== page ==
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October 20, 2013 at 3:31 PM
Kanye West rocks the Key with a deific spectacle of a set
Last night Kanye West kicked off his Yeezus tour with a two-hour rap-opera of a performance that was grandiose yet minimal, unsettling yet inspirational — and often tiptoed the line between theatrical corniness and artistic genius.
After considerable delays, the house lights dimmed and dramatic intro music played over the speakers. Twelve women clad in white robes and sheer facemasks processed in down a catwalk to the pyramid (of course)-shaped stage area in the middle of the arena, then knelt as clips from a prophetic, biblical-sounding speech played over the intro chord of Yeezus’ “Hold My Liquor” — which would be used intermittently as an interlude throughout the performance.
Finally the opening distorted synthesizer noise of Yeezus’ opener “On Sight” buzzed, and Mr. West, clad in an American flag/bald eagle-emblazoned tank top, high-fashion patterned drop-crotch pants, and a bejeweled, tasseled facemask, finally took the stage, illuminated by a single beam of light from the rafters as he started, “Yeezy season approaching.”
West followed with “Yeezus” tracks “New Slaves” (which seemed especially thought-provoking being performed for a crowd decked in designer fashions) and “Send It Up,” then threw in radio smash “Mercy” before the first of many interludes/set and costume changes.
Reappearing atop a huge glacier-like structure as an LED sky opened up above him, West went into My Beautiful Dark Twisted Fantasy single “Power” — asserting from his mountaintop “no one man should have all that power.” Once he descended from the pinnacle and went into “Black Skinhead,” Kanye seemed in full rock star mode, darting and jump-kicking around the stage, throwing himself onto the ground, omitting nearly half of his lyrics in the process.
The marathon of a set included hits and fan favorites mixed in with the Yeezus material — Chicago rapper Chief Keef’s “Don’t Like” remix, “Can’t Tell Me Nothin,” “Heartless,” “Runaway” – as well as some slower, more personal moments – sitting on the edge of the stage and performing 808s + Heartbreaks’ “Coldest Winter,” written right after his mother’s death, as fake snow fell from above. There were no punches pulled in terms of theatrics — bodysuit-clad female dancers hoisted Kanye skyward as he shrieked the screams from “I Am a God,” and writhed all over each other before pulling him into their orgiastic dance during the carnal “I’m In It.”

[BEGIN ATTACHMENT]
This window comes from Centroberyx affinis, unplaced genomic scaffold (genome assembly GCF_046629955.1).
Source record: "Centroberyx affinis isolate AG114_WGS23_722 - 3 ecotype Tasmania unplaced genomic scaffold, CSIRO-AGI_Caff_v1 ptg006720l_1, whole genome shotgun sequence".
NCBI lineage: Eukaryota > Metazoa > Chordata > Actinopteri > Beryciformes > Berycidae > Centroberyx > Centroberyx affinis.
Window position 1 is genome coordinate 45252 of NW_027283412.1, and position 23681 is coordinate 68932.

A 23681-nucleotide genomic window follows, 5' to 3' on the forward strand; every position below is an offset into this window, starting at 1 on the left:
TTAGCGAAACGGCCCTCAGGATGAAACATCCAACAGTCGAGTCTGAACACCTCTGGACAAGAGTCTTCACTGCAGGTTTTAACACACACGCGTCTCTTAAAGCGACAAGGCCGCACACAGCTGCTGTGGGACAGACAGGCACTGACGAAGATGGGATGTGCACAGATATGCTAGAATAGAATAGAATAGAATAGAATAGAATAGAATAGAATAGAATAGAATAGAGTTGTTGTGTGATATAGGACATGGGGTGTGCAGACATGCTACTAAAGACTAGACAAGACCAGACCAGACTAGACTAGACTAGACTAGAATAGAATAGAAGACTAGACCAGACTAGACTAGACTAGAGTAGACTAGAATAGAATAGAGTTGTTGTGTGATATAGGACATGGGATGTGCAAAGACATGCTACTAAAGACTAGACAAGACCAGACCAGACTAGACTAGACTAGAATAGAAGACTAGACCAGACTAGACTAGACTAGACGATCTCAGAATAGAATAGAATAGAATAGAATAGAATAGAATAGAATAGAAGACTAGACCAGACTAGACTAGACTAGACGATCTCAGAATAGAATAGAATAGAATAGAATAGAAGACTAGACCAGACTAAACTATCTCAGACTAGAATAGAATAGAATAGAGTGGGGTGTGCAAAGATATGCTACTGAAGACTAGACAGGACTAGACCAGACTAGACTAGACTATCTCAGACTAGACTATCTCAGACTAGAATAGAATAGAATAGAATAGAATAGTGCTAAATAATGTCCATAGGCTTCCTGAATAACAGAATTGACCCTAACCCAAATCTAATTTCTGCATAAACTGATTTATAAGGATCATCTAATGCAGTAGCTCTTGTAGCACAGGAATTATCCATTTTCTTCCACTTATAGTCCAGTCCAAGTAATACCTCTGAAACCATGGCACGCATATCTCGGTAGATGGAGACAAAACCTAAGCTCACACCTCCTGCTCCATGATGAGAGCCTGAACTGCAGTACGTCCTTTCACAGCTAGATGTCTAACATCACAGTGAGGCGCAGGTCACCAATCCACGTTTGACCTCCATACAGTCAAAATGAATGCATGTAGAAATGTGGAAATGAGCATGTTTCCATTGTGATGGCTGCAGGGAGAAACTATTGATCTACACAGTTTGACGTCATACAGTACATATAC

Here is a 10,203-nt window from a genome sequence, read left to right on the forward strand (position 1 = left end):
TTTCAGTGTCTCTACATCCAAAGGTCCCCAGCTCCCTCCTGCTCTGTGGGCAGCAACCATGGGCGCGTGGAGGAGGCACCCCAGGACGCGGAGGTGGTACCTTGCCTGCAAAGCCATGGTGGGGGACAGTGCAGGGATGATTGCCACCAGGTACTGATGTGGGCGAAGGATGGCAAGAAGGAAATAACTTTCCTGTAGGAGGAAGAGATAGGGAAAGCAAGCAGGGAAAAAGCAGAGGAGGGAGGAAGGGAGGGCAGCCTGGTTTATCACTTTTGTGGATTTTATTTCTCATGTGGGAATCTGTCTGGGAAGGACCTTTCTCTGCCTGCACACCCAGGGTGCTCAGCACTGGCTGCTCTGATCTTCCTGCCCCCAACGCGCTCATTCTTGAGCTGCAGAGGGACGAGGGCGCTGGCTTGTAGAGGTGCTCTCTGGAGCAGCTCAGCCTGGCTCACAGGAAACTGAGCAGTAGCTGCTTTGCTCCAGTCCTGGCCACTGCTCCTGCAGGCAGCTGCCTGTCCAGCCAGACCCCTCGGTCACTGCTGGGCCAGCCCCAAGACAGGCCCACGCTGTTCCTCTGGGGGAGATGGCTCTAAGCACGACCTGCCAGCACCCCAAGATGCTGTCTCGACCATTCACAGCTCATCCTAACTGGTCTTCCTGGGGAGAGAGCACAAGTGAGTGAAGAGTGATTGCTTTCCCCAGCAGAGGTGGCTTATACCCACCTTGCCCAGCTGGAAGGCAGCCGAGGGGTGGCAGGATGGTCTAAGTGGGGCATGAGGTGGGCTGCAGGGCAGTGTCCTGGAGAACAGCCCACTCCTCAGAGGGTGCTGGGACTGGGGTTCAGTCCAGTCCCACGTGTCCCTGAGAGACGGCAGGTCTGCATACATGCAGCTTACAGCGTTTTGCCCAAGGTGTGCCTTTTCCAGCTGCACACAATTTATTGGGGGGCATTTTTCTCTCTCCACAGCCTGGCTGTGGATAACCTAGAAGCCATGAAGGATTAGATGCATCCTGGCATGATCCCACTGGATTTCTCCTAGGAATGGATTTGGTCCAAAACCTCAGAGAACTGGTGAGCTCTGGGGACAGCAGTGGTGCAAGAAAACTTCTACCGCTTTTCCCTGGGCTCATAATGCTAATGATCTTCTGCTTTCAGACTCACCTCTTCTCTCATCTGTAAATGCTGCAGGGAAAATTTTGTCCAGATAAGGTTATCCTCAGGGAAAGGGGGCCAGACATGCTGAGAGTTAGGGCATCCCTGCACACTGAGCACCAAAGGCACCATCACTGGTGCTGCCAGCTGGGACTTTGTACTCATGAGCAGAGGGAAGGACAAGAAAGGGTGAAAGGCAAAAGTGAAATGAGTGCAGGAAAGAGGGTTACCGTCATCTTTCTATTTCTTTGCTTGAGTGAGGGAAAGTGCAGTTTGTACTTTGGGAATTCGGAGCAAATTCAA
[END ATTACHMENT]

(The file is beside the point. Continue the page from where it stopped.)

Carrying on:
Throughout the set, West seemed to sneak in a few messages to the audience in the form of autotune adlibs. At the end of the poignant, Nina Simone-sampling “Blood On the Leaves,” he sat on the edge of the stage, looked right at the crowd, and crooned “We live and learn… We can’t let the past stop us from the future… and right now, you are the future. Don’t let them enslave you, live your life to the fullest cuz that’s the gift that God gave you.”
At one point, the glacier-mountain split in half and opened up while the cast of dancers marched out in a full church procession, carrying candles, thuribles of incense, and a statue of the Virgin Mary before west started into his Graduation album’s “I Wonder.” A bit later, in what was undoubtedly the most wtf-inducing moment of the night, an actual “Jesus” walked out to greet Kanye onstage, and shared an odd, rehearsed exchange that involved West removing his facemask for the first time all night, and the Jesus character saying “I’ve been with you this whole time, Kanye.” Yes, “Jesus Walks” was the next song performed.
The awkwardness from this exchange was immediately forgotten after “Flashing Lights” and “All Of the Lights,” proving once again that memorable hit songs carry more weight than any amount of production or showmanship. Closing song “Bound 2” was especially gorgeous, its Charlie Wilson-sung chorus resonating from floor to rafter, but “Jesus” reappearing atop the glacier-mountain, turbulent LED sky swirling above him as “On Sight” sample “Sermon (He’ll Give Us What We Really Need)” played and faded out, ended things with a slightly ominous, judgment-day tinge.
LA’s Kendrick Lamar warmed up the crowd with an energetic set of material from his breakout Good Kid, m.A.A.d. City, backed by a 5-piece band to suit the arena setting. Though the quality of his live performances has often been questioned, Lamar was able to build enough momentum on the strength of his setlist of rap-along hits — “Backseat Freestyle,” “Swimming Pools (Drank),” “m.A.A.d. City,” A$AP Rocky’s “F-in Problem,” an especially rousing “Bitch Don’t Kill My Vibe,” — to coast through his 45 minute performance.
It being the first night of the tour, a lot of West’s scripted performance came off as awkward and clumsy — more of a dress rehearsal than finished production. Yet everything seemed to be exactly what it was intended it to be. There are very few modern artists with the kind of vision, ambition, and means to execute it as Kanye West right now, and regardless of how well it was performed, his operatic Yeezus tour set was a distinct statement of his combined artistic ambition, penchant for excess, and desire to simply outdo every other rapper or entertainer out right now.
Mike Ramos: RAM0S206
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